In December 2001, the company announced that it would proceed with Plenaxis development and 14 months later, resubmitted the NDA to the FDA. Company execs must have danced the polka when the FDA accepted the NDA in March 2003 and committed to completing review by August 27. They may have stopped dancing in July when they said the FDA extended the Plenaxis "action date" 90 days from August 27, to review new data and "work with the company to arrive at the appropriate risk management program for the drug," but not for long. Praecis said that it expected approval for a "defined sub-population of advanced cancer patients by November 2003" and to launch the drug by the first quarter of 2004.
Since its fall 2002 low of $2.20, the stock has slowly risen with hopes for the renewed application and closed yesterday at $6.98.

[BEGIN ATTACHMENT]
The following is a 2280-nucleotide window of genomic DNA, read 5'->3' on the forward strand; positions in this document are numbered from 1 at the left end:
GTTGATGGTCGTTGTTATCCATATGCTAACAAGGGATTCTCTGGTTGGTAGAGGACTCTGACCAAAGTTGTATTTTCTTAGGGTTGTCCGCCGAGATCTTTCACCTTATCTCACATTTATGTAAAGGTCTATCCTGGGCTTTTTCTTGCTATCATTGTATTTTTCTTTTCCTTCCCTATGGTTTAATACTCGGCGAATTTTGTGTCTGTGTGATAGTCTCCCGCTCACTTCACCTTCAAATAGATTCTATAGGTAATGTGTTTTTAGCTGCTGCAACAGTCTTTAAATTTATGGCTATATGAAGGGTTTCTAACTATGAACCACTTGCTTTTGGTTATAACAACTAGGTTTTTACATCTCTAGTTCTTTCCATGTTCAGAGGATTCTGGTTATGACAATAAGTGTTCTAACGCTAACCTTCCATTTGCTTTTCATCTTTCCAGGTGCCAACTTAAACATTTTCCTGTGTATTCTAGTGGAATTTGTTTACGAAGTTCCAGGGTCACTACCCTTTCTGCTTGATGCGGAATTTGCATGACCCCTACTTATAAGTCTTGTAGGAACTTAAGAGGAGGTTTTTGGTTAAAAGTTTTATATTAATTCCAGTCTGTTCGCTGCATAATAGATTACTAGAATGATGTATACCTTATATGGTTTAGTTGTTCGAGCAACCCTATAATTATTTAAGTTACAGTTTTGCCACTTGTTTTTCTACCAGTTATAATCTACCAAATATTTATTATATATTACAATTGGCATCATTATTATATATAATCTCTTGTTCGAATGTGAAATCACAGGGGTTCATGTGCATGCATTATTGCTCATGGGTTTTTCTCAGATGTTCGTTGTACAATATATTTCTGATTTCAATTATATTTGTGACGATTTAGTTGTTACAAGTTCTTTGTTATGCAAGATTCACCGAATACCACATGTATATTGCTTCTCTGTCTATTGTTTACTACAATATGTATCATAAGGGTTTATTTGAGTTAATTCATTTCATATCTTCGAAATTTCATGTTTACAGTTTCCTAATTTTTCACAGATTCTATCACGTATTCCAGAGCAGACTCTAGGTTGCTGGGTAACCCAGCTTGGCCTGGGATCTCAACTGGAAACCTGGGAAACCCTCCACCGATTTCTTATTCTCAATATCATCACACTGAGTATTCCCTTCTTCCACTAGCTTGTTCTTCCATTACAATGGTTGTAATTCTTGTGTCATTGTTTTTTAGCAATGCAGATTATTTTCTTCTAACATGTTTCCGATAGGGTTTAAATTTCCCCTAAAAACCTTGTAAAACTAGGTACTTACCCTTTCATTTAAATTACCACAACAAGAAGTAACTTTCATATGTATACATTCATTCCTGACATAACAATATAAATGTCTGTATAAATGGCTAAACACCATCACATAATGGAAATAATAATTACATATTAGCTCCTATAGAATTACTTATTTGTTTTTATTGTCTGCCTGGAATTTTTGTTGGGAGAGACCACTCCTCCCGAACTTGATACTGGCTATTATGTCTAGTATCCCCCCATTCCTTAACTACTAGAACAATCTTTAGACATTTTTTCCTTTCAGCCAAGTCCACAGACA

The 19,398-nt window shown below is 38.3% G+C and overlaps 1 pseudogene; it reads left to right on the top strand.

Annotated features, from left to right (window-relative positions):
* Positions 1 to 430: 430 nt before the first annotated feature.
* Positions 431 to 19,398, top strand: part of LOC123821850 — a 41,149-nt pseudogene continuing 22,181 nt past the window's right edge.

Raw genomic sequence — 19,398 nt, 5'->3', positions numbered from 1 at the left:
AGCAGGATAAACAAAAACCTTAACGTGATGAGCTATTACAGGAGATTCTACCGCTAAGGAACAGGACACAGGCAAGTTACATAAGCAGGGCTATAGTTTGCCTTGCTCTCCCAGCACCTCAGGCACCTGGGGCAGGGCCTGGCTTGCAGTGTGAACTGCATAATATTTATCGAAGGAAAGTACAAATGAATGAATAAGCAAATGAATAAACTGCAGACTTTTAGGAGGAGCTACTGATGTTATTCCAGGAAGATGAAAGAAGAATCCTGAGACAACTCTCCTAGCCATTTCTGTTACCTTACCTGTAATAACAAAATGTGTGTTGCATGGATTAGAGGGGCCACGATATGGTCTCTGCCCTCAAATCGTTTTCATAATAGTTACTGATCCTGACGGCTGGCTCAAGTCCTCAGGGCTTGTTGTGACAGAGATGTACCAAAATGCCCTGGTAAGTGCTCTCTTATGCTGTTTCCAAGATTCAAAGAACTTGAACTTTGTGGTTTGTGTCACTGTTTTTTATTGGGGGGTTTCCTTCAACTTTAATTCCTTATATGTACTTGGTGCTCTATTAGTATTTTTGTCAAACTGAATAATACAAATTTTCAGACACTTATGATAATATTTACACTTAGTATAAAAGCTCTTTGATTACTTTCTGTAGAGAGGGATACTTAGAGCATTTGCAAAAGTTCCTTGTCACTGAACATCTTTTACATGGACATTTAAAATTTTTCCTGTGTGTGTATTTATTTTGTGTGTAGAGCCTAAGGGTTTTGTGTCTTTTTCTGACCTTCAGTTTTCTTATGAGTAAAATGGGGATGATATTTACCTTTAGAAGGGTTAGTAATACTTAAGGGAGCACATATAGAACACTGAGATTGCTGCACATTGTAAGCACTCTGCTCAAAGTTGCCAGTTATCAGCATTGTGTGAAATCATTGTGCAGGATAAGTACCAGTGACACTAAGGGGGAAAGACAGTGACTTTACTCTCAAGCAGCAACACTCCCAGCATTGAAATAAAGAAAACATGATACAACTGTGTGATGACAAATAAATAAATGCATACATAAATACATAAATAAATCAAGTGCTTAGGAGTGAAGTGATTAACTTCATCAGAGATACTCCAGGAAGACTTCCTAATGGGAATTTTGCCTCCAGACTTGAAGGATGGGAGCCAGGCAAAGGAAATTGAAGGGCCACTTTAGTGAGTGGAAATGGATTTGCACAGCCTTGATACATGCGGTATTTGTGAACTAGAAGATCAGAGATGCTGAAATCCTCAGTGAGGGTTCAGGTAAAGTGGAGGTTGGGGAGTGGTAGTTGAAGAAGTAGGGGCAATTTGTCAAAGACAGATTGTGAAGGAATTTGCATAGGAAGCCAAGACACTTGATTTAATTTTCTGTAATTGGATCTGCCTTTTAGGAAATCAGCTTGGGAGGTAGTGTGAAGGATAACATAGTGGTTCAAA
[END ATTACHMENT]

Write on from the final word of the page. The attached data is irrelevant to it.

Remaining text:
We are in the realm of speculation here, so I won't -- and can't -- perform a detailed valuation analysis that would pass the straight-face test. Plenaxis is Praecis' only near-term potential for revenue, so this is really an either/or situation. If approved, and even if the wild-eyed former projections of $500 million-$1 billion in Plenaxis sales never materialize, it doesn't take much to boost a company with trailing-12-month cash burn -- negative free cash flow -- of $71 million.